"Where did the money go?"
How many times have you had a conversation in your house that started with this sentence? I have to admit, my wife and I have that conversation on a few occasions, usually when one of us has spent some money and failed to notify the other person. When that happens, it's easy to lose track of your expenses, and then you wind up with unnecessary expenses which only drain your bank account and give you absolutely nothing in return. With a little communication and pre-planning, you can avoid these unnecessary expenses.
1. Overdraft charges. It's simple, really. Don't spend more than what is in your checking account, and you won't incur this unnecessary expense. At my bank, the fee per overdraft is $28. Rack up 5 or 6 of those, and that really adds up.
2. Late payment fees. Hey, stuff happens and sometime your late, right? C'mon....plan ahead and avoid paying more for your bills than you really need to. The late payment fee is a penalty. You aren't receiving anything from it, other than a lighter wallet. Repeat this mantra: pay all bills on time.
3. Credit card finance charges. If you must charge something to your credit card, only do so if you can pay off the balance at the end of the month. If not, you'll wind up paying finance charges, and some credit cards don't have very favorable rates. Once you get on the ten-year payment plan on those credit cards you could end up paying much more for the item you charged than what it was actually worth in the first place.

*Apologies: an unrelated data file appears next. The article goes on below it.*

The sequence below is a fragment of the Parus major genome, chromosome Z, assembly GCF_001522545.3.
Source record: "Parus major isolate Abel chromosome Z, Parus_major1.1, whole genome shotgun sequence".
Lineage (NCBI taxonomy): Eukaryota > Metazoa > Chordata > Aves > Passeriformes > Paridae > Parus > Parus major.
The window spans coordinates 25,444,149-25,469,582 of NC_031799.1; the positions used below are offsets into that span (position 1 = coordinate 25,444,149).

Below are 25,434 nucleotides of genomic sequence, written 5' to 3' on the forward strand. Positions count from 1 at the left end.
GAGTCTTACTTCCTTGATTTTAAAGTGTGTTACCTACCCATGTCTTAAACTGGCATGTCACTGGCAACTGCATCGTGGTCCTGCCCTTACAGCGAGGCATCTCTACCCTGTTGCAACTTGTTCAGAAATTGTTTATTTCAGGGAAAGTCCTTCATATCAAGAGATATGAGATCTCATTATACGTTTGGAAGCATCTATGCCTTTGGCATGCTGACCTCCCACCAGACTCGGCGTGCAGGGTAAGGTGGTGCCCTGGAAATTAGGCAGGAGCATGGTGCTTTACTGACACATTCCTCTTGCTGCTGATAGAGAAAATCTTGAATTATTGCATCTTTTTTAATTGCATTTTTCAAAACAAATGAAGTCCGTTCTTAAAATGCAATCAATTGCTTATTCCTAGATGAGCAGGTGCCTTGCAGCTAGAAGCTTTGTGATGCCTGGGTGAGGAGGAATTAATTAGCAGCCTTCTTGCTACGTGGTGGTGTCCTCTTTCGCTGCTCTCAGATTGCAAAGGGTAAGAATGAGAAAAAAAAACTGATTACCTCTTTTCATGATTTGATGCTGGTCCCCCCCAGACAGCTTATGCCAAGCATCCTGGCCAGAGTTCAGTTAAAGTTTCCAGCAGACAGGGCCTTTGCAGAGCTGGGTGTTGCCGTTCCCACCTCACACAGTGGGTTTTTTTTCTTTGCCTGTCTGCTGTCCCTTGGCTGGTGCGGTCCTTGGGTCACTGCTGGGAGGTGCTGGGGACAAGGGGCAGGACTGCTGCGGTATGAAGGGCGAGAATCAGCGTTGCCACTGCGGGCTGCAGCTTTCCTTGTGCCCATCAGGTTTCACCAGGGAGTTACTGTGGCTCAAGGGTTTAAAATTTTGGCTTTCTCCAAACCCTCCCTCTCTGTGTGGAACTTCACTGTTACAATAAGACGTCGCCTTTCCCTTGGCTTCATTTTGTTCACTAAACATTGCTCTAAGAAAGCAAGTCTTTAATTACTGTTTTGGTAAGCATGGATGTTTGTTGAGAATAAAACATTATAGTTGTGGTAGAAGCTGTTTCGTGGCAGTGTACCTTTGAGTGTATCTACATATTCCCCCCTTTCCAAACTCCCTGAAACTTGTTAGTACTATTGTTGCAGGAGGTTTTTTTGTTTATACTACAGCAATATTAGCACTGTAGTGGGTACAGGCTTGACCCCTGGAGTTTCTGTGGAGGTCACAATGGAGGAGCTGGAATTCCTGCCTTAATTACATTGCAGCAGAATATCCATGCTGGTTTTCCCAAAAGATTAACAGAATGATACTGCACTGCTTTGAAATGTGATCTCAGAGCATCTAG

4. ATM fees. I will only use my debit card at machines where the transactions are free. Sometimes the fee is only a dollar, but make frequent transactions and that dollar starts to compound exponentially. Worse yet, some ATMs charge fees of up to $5 per transaction. What a waste of cash! If you really must get cash, try going to the teller at a bank (assuming your bank doesn't charge you for that service, too).
5. Extended warranties. Is it any secret that most extended warranties are just a way for businesses to get more cash out of the customer during a sale? Every time I buy a new appliance or TV, a salesman is always trying to sell me an "extended warranty." What does that say about the product? If the manufacturer's warranty is worthless, then you probably shouldn't buy that item in the first place. In the interest of full disclosure, I did purchase an extended "bumper to bumper" warranty on my then-new minivan. The cost of the warranty was minimal...a few dollars a month....and that warranty has more than paid for itself many times over. However, a vehicle is worth a lot more than a TV. Besides, a lot of appliance and electronics warranties have so many disclaimers that they are practically worthless.
"Where did the money go?"